The Science and Engineering of Materials: A Theatre of Machine Books, 1472–1800.

Toronto, AE Publications, 2023.

Folio (310 x 235 mm), pp. ix, [1], 419, [3]; with over 350 illustrations and 2 illustrated fold-out pages; printed boards, with dust-jacket.


US $110€101

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An extraordinary survey of four centuries of machine books, tracing the evolution of printing techniques and draughtsmanship alongside the development of the machines themselves. In this catalogue of eighty-six works from his collection of books on civil engineering, Mark Andrews situates a series of landmark machine books within a broader context of related works and supplemental material.

Bibliophiles and technical researchers will discover a new approach to the subject material through the striking visuality of the work, with over three hundred lavish illustrations, portraits of key authors, and images of more than twenty-five bookplates from the collection. The glossary, illustrations, and contextual nature of the accompanying descriptions render The Science and Engineering of Materials an equally invaluable resource for non-technical readers, providing a highly accessible introduction to the world of machine books, an oft-elusively defined genre here described as ‘a form of literature that puts these machines on display to promote their use and guide technicians in their creation and application’.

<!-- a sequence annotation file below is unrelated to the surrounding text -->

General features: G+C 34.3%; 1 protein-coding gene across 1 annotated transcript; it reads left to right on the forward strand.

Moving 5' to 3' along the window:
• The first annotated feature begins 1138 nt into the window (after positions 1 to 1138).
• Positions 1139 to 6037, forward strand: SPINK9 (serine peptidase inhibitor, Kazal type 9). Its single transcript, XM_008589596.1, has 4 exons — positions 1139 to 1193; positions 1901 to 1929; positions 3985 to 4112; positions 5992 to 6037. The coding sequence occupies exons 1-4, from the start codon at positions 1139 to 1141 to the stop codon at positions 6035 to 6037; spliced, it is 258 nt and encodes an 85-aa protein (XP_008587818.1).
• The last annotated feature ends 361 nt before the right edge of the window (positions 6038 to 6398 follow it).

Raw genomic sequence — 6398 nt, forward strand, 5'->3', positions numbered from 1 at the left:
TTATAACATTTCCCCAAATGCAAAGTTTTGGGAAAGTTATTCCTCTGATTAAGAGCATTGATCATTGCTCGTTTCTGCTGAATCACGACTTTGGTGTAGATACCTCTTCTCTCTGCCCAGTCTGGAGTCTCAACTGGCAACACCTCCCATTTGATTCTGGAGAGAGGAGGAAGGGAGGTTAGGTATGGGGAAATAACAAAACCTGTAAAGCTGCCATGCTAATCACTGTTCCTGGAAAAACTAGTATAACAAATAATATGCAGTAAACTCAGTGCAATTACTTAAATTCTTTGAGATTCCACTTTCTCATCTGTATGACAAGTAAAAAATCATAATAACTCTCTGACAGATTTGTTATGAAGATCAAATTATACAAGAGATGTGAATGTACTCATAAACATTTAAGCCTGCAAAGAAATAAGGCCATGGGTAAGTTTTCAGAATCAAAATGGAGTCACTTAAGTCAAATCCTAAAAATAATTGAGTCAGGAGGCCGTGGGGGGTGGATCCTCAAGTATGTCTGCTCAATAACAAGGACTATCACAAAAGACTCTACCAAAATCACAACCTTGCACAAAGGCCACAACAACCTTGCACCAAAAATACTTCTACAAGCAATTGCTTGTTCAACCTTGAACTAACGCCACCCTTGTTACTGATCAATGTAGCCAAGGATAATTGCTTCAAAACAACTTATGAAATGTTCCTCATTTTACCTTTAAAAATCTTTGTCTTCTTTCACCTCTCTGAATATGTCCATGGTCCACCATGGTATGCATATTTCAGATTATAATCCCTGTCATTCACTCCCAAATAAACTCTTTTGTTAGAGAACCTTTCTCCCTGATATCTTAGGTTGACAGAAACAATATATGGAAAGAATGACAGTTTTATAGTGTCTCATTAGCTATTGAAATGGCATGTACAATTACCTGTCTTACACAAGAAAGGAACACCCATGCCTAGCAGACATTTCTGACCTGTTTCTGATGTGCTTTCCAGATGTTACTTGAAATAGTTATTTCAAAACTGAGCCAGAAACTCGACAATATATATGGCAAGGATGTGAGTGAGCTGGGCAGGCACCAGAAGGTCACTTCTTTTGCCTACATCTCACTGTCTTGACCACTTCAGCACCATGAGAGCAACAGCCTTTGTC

Although the origin of the genre of machine books – which are ‘based in science but do not discuss scientific principles nor develop or discuss theory’ – is traditionally held to be either Georgius Agricola’s 1556 De re metallica or Jacques Besson’s 1578 Theatre des instruments mathematiques & mechaniques, Andrews begins with Valturio’s 1472 De re militari. In opening with a series of incunable works on the use of machines in siege warfare, Andrews traces the gradual shift in the function of machines from the military to the civil, developing a uniquely comprehensive timeline of the genre which is inextricably entwined with the history of the book.

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